Look here for a new crime prevention topic every month.
October is Crime Prevention Month, a great time to teach teens some basic crime prevention tips to keep them streetwise and safe. You can share the following information with teens during Community Works’ neighborhood safety lessons, Session 4: Safe and Secure Communities or Session 5: Where Are We Safe and Unsafe?
Use Your Street Senses
- Stay alert and tuned into your surroundings no matter where you are—at school, the mall, on the street, in your neighborhood, waiting for a bus or the subway, or driving.
- Walk tall! Send the message that you’re calm, confident, and know where you’re going. Walk with your head upright and stand straight and tall.
- Don’t accept rides or gifts from someone you don’t know well and trust.
- Know the neighborhoods where you live, go to school, and work. Keep in mind the locations of fire and police stations and public telephones. Remember which stores and restaurants stay open late.
- Trust your instincts. If something or someone makes you uneasy, avoid the person or situation and leave as soon as possible.
Stay Streetwise While Strolling
- Try to walk places with your friends rather than alone.
- Stick to well-lighted, well-traveled streets. Avoid shortcuts through wooded areas, parking lots, or alleys.
- Take the safest route to and from schools, stores, or your friends’ houses.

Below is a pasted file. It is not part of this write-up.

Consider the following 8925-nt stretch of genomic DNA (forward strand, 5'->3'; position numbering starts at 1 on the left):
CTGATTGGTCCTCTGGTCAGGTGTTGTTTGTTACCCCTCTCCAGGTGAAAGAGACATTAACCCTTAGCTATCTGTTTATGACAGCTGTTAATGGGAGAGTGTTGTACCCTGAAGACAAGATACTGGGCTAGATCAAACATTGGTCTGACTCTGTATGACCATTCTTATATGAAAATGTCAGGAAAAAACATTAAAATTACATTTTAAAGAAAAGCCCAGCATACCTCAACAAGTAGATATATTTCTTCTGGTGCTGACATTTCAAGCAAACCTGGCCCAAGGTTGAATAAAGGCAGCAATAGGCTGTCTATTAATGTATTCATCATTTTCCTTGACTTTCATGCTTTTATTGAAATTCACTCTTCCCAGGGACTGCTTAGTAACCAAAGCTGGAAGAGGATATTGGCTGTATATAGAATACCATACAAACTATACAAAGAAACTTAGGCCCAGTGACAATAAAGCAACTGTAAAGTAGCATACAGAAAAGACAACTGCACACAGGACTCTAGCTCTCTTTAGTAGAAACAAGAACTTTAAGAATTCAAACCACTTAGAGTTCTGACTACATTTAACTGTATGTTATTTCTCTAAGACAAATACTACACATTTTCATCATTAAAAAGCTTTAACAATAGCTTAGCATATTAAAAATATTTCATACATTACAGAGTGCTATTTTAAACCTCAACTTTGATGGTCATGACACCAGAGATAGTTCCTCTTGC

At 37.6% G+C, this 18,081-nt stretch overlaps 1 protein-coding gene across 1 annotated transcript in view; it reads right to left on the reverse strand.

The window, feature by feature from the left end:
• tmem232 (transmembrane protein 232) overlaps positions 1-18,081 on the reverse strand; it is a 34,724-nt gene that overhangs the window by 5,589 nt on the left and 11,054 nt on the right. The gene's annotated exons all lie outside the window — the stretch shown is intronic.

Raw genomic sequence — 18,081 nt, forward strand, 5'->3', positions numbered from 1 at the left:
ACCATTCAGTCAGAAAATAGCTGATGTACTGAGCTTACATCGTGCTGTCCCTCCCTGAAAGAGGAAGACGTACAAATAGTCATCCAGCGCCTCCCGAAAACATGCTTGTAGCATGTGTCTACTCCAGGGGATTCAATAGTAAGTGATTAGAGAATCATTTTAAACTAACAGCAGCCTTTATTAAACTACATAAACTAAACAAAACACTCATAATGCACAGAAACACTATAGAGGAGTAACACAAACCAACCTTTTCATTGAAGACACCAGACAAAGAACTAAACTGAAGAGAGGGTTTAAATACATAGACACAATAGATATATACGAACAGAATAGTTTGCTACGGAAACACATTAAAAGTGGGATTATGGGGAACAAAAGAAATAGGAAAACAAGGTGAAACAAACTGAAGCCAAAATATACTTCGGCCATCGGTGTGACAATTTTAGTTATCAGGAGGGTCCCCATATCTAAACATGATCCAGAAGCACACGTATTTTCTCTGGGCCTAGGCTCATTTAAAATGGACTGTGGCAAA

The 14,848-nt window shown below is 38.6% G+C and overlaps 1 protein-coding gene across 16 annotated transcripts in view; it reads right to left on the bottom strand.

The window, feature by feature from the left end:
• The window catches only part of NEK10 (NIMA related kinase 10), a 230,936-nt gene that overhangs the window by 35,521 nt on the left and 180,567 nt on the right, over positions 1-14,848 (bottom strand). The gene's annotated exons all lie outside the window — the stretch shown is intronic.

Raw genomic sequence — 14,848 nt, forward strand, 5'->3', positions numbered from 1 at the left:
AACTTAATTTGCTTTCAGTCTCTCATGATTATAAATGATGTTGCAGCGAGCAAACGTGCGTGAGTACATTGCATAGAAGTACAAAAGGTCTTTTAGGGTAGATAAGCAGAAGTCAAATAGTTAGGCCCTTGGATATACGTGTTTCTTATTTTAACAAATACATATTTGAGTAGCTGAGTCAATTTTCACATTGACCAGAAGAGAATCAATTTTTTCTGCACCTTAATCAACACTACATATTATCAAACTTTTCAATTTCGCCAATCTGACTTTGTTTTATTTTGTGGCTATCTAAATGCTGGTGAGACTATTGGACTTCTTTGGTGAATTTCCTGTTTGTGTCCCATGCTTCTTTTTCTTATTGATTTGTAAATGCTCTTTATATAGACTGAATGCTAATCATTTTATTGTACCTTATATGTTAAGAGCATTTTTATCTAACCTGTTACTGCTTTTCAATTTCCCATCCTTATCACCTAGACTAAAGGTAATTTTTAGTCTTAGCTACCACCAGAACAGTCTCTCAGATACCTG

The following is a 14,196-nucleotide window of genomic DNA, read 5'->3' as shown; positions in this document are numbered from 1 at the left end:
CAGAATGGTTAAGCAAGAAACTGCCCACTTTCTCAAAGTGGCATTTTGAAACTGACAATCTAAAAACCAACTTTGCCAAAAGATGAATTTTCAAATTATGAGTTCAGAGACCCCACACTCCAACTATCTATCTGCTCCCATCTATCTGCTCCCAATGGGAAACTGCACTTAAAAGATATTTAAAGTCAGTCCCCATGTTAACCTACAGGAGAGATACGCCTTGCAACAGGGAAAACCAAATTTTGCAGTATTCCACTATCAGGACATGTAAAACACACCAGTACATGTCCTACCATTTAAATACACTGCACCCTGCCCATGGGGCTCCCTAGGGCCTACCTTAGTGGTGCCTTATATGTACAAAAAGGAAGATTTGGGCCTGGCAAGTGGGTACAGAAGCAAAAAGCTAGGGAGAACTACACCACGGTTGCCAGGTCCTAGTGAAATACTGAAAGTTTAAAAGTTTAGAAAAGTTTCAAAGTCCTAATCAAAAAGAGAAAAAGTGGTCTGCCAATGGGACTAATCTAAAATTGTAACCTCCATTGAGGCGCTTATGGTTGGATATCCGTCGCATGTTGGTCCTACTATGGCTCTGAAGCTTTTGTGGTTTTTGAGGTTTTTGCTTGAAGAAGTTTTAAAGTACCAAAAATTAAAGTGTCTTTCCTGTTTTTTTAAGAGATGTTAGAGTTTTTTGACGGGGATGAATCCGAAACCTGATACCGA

- Don’t display your cash or any other personal items such as pagers, cell phones, hand-held electronic games, or expensive jewelry and clothing.
- Carry your backpack or purse close to your body and keep it closed.
- Have your car or house key in your hand before you reach the door.
- If you think someone is following you, switch directions or cross the street. If the person is still there, move quickly toward an open store or restaurant or a well-lighted house. Don’t be afraid to yell for help.
- Call the police or tell an adult about anything you see that seems suspicious.
Street Smarts: Driving and Riding
- If you’re taking the bus or subway, use well-lighted, busy stops. If you must get off at a little-used stop, try to arrange for a friend or adult to meet you.
- Watch who disembarks at your bus stop with you. If you feel uneasy, walk directly to a place where there are other people.
- When driving, avoid parking in isolated areas. If you feel uncomfortable, ask a security guard or store clerk to watch you or escort you to your car.
- Make sure there’s enough gas in your car to drive to your destination and back.
- Only use your cell phone while driving in an emergency (for example, if you are being followed or you’ve been in or have seen an accident). Otherwise, stay off your phone while driving.